Nothing says summer like large clusters of bright hydrangeas, with blossoms that last for months. From the early spring until autumn, hydrangeas delight gardeners across the country.
One big reason hydrangeas are so beloved? They add the critical elements of texture and color to your landscape at the same time. The fluffy, vibrant clusters of blooms make this plant a favorite of professional landscape architects and home gardeners alike.
Best of all, you don’t need a green thumb to ensure your hydrangeas thrive. Follow this simple hydrangea guide for months of blooms:
Choosing the Right Hydrangea
When choosing hydrangeas for your landscape, there are a few considerations you should keep in mind, including color, size, shape, growing zone and bloom type.
Consider the color you want to add to your landscape. With blossoms ranging from whites, greens and pinks to blues and purples, each color can make a dramatic change in your landscape. Be sure to choose the hydrangeas that will fit in best with your existing plants.
Also take into account the mature size of your hydrangeas. Some only grow to about 2 to 3 feet tall and wide, while others grow up to 6 feet tall with a 6 foot spread. Smaller hydrangea varieties are perfect for compact garden beds, patio pots and areas with limited space. They also require less pruning and upkeep, because they won’t overgrow their planting area. However, if you're looking to fill a large landscape area or create a hedge of hydrangeas, larger varieties will work well.
When it comes to shape, consider whether you want a more natural, organic look, or a more manicured one. Hydrangeas will grow naturally into a lush shrub, while some are trained to grow in tree form. Tree-form hydrangeas have a single trunk that leads up to a ball of lush green leaves with large flower clusters. Hydrangea trees can make a bold statement as accent pieces in the garden and in containers framing entryways. You can even get climbing hydrangea vines that will cover trellises, patio walls or other structures!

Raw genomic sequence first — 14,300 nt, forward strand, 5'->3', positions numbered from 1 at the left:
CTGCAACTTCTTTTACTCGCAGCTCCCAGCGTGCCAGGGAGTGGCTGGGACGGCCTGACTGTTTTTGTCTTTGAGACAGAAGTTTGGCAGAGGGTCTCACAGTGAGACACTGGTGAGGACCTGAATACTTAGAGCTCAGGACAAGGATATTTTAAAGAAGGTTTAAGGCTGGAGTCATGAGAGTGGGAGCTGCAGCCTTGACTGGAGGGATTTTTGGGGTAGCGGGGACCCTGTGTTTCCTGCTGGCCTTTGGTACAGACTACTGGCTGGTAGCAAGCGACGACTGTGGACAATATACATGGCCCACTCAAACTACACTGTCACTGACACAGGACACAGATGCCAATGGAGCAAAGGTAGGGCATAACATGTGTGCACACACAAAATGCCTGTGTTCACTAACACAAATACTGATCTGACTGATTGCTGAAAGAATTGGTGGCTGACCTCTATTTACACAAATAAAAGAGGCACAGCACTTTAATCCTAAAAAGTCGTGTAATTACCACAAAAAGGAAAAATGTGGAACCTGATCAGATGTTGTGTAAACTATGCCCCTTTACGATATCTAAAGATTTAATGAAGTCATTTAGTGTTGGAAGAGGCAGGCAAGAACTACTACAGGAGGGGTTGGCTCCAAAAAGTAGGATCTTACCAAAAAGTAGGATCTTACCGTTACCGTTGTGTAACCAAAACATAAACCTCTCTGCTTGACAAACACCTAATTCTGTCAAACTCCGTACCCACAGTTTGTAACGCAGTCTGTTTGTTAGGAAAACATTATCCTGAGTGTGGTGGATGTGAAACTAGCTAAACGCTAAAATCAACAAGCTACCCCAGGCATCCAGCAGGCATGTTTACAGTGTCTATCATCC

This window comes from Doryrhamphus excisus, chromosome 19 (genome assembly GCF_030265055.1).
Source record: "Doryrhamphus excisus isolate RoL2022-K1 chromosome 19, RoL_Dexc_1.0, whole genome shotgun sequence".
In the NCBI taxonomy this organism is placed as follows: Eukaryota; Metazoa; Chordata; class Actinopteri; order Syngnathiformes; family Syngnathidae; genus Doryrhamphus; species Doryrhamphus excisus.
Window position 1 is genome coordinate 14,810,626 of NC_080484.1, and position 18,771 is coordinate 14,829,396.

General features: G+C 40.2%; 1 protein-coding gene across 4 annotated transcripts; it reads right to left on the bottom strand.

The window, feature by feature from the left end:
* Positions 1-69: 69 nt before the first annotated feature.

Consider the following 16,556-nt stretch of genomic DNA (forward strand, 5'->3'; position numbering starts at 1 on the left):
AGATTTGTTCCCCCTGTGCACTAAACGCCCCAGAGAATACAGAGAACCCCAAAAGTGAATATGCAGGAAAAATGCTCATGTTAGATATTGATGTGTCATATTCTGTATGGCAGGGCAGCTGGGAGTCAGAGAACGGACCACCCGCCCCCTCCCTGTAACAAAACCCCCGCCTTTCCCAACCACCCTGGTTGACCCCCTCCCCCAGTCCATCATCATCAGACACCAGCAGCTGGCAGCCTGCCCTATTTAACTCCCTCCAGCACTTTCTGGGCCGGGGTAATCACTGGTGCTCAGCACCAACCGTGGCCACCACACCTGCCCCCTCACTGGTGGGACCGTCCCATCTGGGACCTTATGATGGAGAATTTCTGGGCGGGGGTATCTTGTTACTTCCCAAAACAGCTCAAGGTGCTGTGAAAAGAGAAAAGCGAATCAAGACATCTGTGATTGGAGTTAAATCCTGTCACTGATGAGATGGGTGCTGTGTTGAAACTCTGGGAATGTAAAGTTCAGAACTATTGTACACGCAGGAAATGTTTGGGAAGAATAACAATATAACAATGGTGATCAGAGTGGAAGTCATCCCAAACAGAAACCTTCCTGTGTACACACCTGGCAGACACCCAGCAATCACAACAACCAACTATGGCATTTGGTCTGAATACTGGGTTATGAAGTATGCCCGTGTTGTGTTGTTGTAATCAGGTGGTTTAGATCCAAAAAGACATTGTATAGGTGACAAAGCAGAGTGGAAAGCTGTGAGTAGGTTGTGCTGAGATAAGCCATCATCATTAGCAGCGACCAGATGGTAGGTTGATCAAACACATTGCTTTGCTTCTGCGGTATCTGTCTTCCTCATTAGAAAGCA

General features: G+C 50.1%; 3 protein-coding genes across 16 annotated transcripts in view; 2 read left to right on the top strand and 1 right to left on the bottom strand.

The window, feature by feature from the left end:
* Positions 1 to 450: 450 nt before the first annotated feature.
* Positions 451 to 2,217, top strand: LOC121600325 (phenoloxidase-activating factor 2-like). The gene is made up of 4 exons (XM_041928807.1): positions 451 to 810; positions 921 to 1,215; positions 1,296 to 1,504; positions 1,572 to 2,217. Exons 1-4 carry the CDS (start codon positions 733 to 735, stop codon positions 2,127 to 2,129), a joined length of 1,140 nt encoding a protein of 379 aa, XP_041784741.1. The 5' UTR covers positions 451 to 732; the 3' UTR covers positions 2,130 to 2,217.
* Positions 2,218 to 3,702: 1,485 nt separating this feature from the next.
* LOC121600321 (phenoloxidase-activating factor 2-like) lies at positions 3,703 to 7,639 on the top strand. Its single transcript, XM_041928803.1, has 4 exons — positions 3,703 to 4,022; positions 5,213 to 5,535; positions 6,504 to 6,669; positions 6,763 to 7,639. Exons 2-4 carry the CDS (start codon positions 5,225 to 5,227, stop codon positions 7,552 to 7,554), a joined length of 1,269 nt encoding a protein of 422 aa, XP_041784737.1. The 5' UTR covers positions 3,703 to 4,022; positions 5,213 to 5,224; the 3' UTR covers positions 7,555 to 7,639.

Hydrangea growing zones
Don't forget about your growing zone! While some hydrangeas are extremely cold hardy and thrive in the harsh winter conditions up to zone 4, other hydrangeas are only cold hardy to growing zone 6. There are even types of hydrangeas that are only cold hardy to growing zone 8. With a range of options for hydrangea shrubs, it's easy to find one that will grow where you live.
If the hydrangea that you really want isn’t cold hardy enough for your growing zone, you can always plant it in a container and bring it indoors during colder months. Hydrangeas thrive in containers and look great on porches, decks and patios.
Types of hydrangea flowers
And consider the flower type you want to see on your hydrangeas. Mophead hydrangeas, one of the most popular varieties, have signature large, round flowers that densely cover the plant. Panicle hydrangeas have longer, cone-shaped flowers, for an incredibly unique look. Lacecap hydrangeas, another variety, feature flowers with a center of small buds, encircled with large petals.
Hydrangeas: Planting and Care
Hydrangeas are an incredibly low-maintenance shrub, but there are a few tips for planting and care that will ensure your hydrangeas thrive.
When you’re deciding where to plant your hydrangeas, select a location that receives full to partial sunlight. An area that receives sun in the morning and shade in the afternoon will be best. Hydrangeas also thrive in dappled shade.